This article was written for Fethiye Times by Casey Russell
I’m a sailor and a photographer, (that is – I take a picture then turn it into an image). I’m a cyclist and a writer but above all these things, I would pointedly say that I am a traveller. From European road trips to Mediterranean cruises, living aboard our families 45-foot yacht obviously makes this a way of life for me, rather than a luxury.
Whilst sailing upon a friends boat at the start of the season this year, he happened across a pile of old books left there by the boats ex charter agent we presumed. There was one book in particular which stood out and he gifted it to me for further investigation. It wasn’t a historical relic worth thousands, it was a Turkish guide book published in the happy, hedonistic days of the 1980s, written by Daniel Farson.
It’s interesting to note that Daniel Farson relished life on various levels. He was the son of an American foreign correspondent and, like myself, he travelled through Europe as a child. Farson was then evacuated to America and Canada during the war. He pursued a journalistic career after attending Cambridge then signed up to the merchant navy and washed dishes as he sailed the rest of his way around the world! He became renowned in the world of television and was one of the first ITV personalities recognised for various shows, ” Farsons Guide To The British” and ” Time Gentlemen Please,” amongst others, he then turned his back on his TV career and began writing. His books were somewhat varied, his best seller about Jack The Ripper being worlds away from the prolific travel articles which he wrote, largely for The Daily Telegraph.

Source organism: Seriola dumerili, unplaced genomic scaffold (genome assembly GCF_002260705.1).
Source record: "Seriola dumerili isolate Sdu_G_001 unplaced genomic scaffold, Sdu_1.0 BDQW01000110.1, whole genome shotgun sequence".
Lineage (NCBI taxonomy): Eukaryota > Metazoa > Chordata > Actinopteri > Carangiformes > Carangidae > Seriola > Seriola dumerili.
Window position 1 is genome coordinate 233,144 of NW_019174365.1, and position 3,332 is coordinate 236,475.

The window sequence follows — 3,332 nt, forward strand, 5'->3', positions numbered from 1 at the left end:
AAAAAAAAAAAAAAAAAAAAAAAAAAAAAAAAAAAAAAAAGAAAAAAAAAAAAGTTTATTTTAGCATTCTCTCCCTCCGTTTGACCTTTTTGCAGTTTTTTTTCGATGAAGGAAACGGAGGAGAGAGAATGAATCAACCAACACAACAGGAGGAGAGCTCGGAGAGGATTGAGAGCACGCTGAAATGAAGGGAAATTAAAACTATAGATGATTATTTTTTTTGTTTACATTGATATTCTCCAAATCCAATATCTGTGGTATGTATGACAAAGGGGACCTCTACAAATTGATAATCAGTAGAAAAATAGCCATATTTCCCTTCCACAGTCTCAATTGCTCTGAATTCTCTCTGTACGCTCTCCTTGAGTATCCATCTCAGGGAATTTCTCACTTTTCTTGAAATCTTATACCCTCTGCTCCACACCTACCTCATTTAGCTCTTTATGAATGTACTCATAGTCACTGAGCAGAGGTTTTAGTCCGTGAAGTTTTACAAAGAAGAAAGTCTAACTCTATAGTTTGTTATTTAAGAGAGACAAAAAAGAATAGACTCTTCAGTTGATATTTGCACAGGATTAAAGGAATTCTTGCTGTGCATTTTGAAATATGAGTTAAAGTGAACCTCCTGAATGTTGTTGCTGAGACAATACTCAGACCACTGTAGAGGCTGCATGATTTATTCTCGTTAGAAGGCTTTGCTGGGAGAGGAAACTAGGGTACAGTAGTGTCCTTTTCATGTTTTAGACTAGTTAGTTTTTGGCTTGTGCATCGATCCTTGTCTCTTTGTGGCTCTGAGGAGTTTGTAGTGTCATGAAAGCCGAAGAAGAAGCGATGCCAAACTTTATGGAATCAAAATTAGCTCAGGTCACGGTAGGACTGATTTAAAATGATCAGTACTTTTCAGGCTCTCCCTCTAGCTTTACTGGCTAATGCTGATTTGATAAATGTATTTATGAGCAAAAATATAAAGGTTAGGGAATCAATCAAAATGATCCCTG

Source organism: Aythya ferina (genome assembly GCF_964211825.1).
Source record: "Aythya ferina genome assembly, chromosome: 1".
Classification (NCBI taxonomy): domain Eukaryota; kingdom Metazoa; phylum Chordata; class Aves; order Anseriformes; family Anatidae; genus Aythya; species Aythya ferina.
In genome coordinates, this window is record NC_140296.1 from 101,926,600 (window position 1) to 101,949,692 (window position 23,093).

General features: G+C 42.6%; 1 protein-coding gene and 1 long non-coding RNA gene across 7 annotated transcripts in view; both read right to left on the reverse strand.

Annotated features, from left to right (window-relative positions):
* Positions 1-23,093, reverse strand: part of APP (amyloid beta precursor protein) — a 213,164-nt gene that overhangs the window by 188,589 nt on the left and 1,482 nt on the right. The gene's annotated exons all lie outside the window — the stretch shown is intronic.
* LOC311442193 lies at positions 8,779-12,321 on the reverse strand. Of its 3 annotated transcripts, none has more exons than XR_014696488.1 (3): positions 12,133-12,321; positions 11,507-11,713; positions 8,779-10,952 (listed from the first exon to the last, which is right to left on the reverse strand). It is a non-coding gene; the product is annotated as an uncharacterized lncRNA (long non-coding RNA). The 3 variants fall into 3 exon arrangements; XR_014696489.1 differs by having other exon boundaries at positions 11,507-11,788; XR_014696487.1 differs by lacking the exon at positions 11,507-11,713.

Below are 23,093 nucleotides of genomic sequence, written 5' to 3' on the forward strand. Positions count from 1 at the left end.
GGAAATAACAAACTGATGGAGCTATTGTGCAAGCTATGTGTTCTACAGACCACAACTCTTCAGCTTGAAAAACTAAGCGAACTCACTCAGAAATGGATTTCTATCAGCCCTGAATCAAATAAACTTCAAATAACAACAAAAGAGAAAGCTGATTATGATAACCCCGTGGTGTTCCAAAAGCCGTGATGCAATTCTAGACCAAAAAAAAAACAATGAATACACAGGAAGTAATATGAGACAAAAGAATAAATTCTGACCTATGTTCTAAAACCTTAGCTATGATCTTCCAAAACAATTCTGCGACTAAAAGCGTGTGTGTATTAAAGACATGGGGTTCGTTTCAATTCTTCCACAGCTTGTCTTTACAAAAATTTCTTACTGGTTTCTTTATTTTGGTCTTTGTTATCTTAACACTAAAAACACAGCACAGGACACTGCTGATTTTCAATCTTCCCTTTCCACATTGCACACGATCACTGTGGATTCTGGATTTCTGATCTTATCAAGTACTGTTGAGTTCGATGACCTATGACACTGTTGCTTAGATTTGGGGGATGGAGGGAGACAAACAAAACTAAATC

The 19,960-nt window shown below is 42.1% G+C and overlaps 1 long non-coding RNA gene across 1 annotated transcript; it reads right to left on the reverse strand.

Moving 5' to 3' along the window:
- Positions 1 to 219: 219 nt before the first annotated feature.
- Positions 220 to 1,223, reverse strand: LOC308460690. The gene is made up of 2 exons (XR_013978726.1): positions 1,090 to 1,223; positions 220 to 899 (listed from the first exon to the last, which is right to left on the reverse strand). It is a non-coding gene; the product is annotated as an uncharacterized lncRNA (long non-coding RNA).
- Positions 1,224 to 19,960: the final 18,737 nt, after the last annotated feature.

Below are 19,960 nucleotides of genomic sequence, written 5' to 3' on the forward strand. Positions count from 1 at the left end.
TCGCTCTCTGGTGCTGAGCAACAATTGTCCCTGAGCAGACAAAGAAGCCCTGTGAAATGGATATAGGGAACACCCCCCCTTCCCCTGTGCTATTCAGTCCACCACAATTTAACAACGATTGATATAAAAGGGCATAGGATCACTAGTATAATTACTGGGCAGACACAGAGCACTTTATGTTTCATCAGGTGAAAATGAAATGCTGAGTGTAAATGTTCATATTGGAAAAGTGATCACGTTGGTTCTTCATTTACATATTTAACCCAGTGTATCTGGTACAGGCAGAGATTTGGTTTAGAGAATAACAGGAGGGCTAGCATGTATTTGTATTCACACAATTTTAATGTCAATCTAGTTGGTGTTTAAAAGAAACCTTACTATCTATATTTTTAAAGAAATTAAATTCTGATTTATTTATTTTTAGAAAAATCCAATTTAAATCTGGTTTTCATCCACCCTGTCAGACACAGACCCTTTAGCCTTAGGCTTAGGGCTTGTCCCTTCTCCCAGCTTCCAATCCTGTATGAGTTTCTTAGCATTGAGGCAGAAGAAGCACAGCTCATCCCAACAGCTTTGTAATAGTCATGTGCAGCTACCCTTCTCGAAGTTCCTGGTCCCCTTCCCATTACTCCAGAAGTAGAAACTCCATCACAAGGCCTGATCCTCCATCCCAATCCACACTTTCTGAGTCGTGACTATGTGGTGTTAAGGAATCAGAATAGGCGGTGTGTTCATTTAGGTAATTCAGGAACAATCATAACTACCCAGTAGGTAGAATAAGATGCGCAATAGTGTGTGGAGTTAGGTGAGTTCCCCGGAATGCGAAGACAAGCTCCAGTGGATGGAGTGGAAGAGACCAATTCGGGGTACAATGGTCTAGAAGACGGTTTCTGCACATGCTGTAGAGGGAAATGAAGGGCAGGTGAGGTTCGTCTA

Farson was one of the first travel writers to forecast the popularity of Turkey as a new centre for holiday makers, his book Traveller In Turkey (Routledge 1985) expressed his love for the country and its people. He came to regard Turkey as his second home “not just for the beauty of the country, which is infinite” he said “but because of the friendliness of the Turkish and the rewarding bonus of their humour.” The book which I had managed to lay my hands on was a battered copy of Farsons Independent Travellers Guide to Turkey 1988.
Looking at some of his writings about the, then, newly discovered tourist destinations of the 80s and comparing his descriptions to the places which we regularly visit for ourselves today can show how the naivety of a newly recognised area of interest can and will develop steadily into a hotspot for tourism and exploitation.
Let’s take our own town of Fethiye
Farson writes that Fethiyes’
‘Spacious gardens and waterfront promenades give an air of pleasant relaxation, but the town of Fethiye is new. The old one [town] was largely destroyed in the same earthquake that decimated Marmaris, it lacks the sophistication of that resort [Marmaris], and certainly that of bustling Bodrum’
Fethiye today raises a pinky finger slightly higher in the sophistication stakes than Marmaris in my opinion. Anyone who has traipsed the exhausting hike along Marmaris’ “Long Beach” from Içmeler into the old town itself might struggle to discover a level of sobriety let alone sophistication along that stretch. Here if we sample a similar stroll along the Kordon and the harbour front of Fethiye we observe relaxed, picnicking families, buzzing tea shops and bustling restaurants amongst a throng of cosmopolitan peoples and travellers and visitors from all over the world. Fethiyes nod to its historic Lycian roots is apparent right through the old town and the new areas making the up coming city much more culturally rich than it’s night clubbing neighbour.
Bar street in Marmaris could easily be a rival to a drunken Ibizan sundowner session (every night from May until September) and probably gets through the same amount of jäger bombs as the whole of the afore mentioned island whereas “bar street” in the Paspatur in Fethiye is a much more civilised affair. Quantity of jäger bombs aside, things are a lot more relaxed here and are without the air of tension which accompanies a visit to Marmaris’ bustling, heaving nighttime streets.